Grammy-nominated gospel singer the Rev. Timothy Wright died April 23 at the age of 61. A 2008 car crash which killed his wife and grandson had left Wright paralyzed from the neck down and in bad health.
Wright was the pastor at Grace Tabernacle Christian Center Church of God in Christ in Brooklyn, N.Y. He released more than a dozen gospel recordings, writing many of the songs. His latest album, Jesus, Jesus, Jesus, came out in 2007. He was nominated for a Grammy in the category of best traditional soul gospel album twice, in 1994 for Come Thou Almighty King and in 1999 for Been There Done That, recorded with the B/J Mass Choir and featuring Myrna Summers.
John Alton Baker, a.k.a “Jonny Seww,” died of ALS (Lou Gehrig’s Disease) March 20 at his home in Orangeville, Ontario. He was 62.
Baker was a member of the Maine-based garage band The Delrays in the mid-’60s. More recently he produced a music CD, Jonny Seww Plays And Sings for ALS & PALS, to raise money for the ALS Society of Ontario.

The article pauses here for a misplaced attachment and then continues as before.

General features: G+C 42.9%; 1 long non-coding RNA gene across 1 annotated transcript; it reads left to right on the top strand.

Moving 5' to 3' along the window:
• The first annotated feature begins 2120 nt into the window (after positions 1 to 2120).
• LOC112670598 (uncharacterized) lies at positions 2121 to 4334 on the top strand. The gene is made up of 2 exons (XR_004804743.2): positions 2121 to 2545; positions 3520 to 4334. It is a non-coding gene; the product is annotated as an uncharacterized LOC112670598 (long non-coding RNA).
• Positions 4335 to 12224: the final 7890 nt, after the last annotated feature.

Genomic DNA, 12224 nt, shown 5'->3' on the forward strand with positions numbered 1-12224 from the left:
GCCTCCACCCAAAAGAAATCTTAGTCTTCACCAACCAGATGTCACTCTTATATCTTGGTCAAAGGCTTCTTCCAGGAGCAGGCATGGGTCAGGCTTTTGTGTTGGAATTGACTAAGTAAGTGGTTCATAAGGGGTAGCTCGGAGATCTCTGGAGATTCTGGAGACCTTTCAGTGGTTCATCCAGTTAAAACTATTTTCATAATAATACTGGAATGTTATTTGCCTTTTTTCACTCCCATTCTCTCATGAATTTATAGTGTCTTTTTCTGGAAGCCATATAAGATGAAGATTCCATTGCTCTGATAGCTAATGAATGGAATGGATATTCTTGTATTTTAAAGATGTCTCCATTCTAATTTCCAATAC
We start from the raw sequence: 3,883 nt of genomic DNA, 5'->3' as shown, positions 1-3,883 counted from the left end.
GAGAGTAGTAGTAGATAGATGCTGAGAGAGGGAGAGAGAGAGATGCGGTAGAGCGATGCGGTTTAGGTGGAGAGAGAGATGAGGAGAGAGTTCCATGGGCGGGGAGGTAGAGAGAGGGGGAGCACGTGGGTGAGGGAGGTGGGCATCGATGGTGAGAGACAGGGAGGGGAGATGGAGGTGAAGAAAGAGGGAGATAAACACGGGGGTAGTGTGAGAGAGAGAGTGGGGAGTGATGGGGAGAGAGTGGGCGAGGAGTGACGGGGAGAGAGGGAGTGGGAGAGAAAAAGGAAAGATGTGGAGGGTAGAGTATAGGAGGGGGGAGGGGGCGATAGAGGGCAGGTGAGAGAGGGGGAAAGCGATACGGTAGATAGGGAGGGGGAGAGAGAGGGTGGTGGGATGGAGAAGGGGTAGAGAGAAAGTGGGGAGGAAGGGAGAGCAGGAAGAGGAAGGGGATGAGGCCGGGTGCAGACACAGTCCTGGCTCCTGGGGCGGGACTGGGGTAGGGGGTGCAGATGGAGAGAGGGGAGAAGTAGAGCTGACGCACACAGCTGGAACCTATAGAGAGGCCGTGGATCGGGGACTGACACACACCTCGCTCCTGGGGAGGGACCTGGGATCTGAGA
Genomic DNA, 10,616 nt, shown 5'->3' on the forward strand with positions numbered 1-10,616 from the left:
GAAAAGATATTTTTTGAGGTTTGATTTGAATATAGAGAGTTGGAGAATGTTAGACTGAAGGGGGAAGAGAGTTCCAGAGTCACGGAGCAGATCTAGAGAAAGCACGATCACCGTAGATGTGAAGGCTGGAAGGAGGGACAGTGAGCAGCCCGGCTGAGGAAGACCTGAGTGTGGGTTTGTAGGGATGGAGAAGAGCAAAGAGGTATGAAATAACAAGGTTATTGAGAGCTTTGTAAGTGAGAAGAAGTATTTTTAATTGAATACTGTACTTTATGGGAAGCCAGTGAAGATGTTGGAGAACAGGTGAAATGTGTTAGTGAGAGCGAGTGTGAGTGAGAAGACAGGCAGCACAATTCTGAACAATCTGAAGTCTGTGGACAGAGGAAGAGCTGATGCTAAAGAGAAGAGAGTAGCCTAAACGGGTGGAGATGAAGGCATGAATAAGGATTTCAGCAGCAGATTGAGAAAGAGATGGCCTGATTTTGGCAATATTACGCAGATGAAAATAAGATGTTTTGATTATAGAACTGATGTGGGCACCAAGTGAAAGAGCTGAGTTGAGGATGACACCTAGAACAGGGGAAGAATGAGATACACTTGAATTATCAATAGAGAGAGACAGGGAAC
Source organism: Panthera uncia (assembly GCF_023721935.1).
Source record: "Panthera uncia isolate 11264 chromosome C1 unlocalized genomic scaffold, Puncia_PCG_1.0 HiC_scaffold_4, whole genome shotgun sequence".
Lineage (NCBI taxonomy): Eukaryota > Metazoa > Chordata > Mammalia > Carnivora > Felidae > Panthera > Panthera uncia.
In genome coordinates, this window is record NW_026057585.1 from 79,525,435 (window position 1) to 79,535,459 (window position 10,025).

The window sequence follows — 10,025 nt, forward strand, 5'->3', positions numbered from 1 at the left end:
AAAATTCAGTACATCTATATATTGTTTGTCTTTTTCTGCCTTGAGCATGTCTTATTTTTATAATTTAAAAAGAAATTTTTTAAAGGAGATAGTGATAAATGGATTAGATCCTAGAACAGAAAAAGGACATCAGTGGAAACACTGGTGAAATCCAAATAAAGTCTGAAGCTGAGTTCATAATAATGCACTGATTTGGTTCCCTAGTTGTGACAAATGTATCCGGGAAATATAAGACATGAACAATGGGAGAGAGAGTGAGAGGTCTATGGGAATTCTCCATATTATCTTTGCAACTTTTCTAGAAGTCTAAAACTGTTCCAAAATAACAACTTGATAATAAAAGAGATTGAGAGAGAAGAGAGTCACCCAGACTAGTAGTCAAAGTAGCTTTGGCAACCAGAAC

Marilyn Cooper, a Broadway character actress best known for her Tony-winning performance in the musical “Woman of the Year,” died April 22 after a long illness. She was 74.
Cooper was a chorus member in the original Broadway casts of such classic musicals as “West Side Story” and “Gypsy.” She made her Broadway debut in the 1956 Sammy Davis Jr. musical “Mr. Wonderful.” In 1981 Cooper won a Tony Award for her performance in “Woman Of The Year,” largely for her duet with Lauren Bacall.
Malcolm Carl Walls Sr., credited with helping expand the Mississippi Delta Blues and Heritage Festival, died April 20 at age 60.
Walls, who was also a former director of the Mississippi Action for Community Education (MACE), took over the blues festival in 1979. He moved it from a flatbed truck in a rural community to a site in Greenville, equipped with a stage, lighting and vendors.
MACE still sponsors the September event that draws thousands of blues fans from around the world.